WATCH: The Mixed Power Of Praise

Today, I’d like to talk to you about a particular experiment done by Dr. Carol Dweck when she was Professor of Psychology at Stanford University. 



Dweck’s Experiment 

And it was all about ‘The Mixed Power of Praise’. She did an experiment with 400 children, where she split them into two groups and gave them a series of three tests. And just noticed what happened depending on the type of praise that they were given. 

So, there was a first medium level test, split them into two groups, and one group was told, “Oh, you did really well. You must be really Smart!”. And the other group she split said, “Oh, you did really well, you must have put in a lot of Effort and worked really hard!”. So, they had two groups. ‘Smart’ versus ‘Effort’. 

They were then given a choice, to do a second test. And, either choose a ‘Harder Test’ or an ‘Easier Test’. And, what happened was, the children that had been told that they were smart, took the ‘Easier Route’. And, she believes that was to do that, if they were smart that wasn’t something that they had any control over. They were either smart or not smart. So, hey better not risk anything and take the easier test. Where the children who were told, that they had been putting in a lot of effort, said “Well, you know put in effort, it’s a harder test, just put in more effort”. So, they gave the test and it was a particularly difficult test. And the reporting afterwards was that the children had been told they were smart and didn’t enjoy it, it got frustrated and gave up easily. And, the ones who had put in more effort, even though it was difficult, put in that effort and actually, enjoyed the process. Because they just thought like well this is just putting in more effort.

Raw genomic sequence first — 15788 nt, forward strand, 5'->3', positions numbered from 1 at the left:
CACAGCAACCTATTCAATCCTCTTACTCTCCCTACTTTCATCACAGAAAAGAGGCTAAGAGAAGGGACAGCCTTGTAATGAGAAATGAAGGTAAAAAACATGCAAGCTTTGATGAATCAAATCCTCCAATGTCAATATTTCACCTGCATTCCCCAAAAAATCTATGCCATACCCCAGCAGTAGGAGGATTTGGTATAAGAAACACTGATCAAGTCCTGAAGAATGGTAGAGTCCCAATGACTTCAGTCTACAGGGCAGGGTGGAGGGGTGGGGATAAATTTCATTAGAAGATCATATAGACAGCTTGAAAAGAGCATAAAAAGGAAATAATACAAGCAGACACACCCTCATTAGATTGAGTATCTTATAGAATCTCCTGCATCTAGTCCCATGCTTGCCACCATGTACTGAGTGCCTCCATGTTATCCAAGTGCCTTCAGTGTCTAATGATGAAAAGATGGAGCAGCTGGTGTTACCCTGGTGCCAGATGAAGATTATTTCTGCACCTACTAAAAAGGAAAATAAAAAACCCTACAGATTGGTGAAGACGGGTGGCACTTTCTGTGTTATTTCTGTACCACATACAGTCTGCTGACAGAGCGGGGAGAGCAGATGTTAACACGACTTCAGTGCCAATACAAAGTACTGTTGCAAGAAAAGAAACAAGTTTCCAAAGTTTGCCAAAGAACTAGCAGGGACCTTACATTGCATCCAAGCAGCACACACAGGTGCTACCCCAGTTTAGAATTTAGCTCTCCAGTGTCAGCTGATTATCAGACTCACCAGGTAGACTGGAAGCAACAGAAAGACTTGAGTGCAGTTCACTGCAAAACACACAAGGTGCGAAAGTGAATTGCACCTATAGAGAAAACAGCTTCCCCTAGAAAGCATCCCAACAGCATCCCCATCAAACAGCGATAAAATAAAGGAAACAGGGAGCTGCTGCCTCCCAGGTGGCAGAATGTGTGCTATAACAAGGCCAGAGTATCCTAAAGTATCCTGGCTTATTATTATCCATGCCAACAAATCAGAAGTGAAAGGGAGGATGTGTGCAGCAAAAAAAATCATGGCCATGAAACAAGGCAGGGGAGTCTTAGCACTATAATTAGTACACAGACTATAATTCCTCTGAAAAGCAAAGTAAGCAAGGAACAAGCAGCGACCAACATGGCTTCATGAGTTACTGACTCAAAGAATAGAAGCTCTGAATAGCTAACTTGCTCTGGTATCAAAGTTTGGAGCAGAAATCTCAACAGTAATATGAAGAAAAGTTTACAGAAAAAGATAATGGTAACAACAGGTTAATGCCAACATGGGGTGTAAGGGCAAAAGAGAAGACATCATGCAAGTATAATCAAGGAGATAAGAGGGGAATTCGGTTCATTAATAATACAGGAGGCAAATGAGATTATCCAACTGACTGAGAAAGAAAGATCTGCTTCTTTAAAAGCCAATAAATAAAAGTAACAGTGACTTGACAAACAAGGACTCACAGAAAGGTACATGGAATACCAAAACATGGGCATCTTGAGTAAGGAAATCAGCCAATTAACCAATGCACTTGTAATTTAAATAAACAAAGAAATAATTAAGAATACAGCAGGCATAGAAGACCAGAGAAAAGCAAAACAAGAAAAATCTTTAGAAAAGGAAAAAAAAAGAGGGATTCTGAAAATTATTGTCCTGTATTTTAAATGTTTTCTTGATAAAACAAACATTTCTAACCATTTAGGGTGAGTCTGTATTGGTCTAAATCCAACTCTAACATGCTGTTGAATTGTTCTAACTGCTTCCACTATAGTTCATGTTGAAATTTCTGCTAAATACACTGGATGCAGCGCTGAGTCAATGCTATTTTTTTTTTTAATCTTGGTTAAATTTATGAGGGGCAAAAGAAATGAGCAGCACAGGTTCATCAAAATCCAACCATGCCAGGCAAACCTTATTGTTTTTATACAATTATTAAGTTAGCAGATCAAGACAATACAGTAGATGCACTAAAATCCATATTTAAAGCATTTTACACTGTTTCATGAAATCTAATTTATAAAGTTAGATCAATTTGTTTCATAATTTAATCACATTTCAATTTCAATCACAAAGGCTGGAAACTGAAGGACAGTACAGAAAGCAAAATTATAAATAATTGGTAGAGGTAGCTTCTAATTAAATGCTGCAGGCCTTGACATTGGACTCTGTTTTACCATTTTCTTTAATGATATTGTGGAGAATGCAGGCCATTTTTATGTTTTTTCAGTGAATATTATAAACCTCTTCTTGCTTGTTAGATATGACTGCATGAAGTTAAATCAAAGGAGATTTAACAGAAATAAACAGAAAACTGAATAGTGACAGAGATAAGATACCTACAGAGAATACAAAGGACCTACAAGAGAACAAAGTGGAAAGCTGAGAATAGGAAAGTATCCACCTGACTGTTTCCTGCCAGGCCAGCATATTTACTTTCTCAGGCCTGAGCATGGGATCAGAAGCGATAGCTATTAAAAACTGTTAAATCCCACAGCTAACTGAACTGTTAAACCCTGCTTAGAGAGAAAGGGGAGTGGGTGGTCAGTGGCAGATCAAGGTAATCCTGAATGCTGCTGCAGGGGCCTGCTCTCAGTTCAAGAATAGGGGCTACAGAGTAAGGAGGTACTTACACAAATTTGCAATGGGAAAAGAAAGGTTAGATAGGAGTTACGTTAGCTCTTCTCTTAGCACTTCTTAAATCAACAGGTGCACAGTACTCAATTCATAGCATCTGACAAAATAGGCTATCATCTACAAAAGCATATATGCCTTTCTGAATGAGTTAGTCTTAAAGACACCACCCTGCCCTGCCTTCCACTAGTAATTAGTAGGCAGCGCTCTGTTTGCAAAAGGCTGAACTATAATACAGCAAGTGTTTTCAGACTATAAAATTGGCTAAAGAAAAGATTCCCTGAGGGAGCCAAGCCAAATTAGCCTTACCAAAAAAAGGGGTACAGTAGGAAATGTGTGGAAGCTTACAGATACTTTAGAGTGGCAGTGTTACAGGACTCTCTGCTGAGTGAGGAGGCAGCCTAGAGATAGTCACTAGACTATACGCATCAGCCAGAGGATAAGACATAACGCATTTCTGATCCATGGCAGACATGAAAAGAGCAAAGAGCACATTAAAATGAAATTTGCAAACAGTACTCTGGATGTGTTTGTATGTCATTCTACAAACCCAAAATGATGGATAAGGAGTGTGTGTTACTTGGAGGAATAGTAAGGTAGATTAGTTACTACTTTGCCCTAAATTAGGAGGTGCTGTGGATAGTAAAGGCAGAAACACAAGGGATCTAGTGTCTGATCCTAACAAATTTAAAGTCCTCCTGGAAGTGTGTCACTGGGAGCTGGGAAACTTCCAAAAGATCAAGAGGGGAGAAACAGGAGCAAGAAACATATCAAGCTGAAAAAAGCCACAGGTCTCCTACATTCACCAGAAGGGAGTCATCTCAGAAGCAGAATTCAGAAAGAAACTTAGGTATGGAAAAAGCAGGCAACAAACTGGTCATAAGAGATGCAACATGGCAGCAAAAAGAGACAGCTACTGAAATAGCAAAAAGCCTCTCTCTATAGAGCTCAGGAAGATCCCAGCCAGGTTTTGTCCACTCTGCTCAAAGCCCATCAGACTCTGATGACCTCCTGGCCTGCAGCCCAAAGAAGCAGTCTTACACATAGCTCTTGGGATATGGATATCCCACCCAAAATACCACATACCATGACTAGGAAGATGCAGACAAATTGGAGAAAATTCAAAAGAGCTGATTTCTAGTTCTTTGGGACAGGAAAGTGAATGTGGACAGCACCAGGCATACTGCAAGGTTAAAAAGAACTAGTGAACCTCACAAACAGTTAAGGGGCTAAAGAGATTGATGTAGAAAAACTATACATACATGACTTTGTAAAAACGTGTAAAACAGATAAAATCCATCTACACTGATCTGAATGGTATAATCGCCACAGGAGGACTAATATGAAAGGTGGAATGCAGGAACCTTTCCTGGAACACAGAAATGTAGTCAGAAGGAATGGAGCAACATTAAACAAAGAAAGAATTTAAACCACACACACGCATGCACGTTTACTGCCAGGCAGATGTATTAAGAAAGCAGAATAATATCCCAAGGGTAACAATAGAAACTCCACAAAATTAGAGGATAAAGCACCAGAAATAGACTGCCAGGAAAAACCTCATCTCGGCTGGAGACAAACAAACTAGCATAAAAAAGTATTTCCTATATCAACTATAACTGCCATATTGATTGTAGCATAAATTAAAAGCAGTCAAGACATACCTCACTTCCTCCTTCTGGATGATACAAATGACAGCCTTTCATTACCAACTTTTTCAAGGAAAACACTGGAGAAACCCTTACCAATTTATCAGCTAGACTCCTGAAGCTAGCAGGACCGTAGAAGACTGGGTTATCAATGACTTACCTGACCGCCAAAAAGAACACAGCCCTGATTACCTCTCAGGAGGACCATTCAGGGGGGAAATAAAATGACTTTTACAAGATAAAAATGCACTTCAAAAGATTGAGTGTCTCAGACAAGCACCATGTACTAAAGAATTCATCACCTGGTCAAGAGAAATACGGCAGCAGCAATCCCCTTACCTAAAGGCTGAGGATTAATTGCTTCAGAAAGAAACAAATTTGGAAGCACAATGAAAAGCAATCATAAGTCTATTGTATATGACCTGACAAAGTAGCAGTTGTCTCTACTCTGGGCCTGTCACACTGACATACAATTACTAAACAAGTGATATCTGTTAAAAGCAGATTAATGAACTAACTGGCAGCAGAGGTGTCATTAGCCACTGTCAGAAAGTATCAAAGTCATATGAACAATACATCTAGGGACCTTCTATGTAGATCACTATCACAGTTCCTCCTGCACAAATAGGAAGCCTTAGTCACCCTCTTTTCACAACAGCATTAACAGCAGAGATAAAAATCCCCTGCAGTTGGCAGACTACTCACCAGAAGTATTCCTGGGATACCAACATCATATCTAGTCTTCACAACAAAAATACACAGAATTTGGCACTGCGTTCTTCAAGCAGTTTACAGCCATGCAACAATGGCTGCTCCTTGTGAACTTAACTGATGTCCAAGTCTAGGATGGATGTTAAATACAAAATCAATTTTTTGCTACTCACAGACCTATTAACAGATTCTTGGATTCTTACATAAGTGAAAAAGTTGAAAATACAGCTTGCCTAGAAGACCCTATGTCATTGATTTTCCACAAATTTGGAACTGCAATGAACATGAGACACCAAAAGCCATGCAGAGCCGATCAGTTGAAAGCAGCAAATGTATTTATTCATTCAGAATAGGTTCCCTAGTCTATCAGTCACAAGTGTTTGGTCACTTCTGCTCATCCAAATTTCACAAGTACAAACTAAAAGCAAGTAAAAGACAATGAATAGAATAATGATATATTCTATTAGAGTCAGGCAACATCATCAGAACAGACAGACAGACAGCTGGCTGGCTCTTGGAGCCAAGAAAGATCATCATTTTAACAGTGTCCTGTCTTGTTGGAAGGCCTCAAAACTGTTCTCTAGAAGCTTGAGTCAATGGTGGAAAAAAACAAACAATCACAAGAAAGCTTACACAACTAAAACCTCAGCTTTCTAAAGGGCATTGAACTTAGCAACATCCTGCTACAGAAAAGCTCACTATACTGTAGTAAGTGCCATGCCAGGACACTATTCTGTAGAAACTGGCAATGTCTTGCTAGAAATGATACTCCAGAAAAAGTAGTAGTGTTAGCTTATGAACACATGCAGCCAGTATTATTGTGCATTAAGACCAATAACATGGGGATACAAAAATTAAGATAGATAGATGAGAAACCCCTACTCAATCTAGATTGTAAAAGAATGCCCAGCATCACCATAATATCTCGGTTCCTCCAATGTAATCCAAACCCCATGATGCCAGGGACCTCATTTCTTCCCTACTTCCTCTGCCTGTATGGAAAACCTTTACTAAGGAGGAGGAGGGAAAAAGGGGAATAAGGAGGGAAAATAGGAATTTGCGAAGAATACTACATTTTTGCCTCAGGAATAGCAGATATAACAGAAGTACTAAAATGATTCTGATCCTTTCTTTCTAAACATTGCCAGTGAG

And then they did another third test in the experiment. Which was about the same level as the first one and then some interesting results showed up. The children who had a setback and who were told that they were smart then had a bit of a crisis because they didn’t feel smart anymore. And that actually had them, on average, do 20 % less well than in the first test. Where the children who’d been told that they’d been putting in a lot of effort in that earlier test actually did 30% better than in their original test. That’s a 50% difference depending on the mindset that was developed in those children. 

So, I want you to think about this in your own life. Where do you have a ‘Fixed Mindset’, where things are deterministic you either have it or you don’t. Or whether you think “Hey, this is about putting in effort and developing and growing and trying and learning how to do stuff”. Because, she then coined this phrase, “The people who are fixed in their mindset about whether I’m either smart or not is a fixed mindset. And people who put in effort and are always willing to learn have a ‘Growth Mindset’. That’s where that term comes from. 


So, when it comes to Growth Mindset, Stay Curious! 


With best regards,

David Klaasen 

Need help motivating your leaders? Get in contact with Talent4Performance.

Schedule a FREE 30-minute CONSULTATION with David Klaasen

Talent4Performance help business leaders clarify complexity. We inspire people and drive continuous performance improvement, so they can convert thinking into action and results. 

©David Klaasen – 2014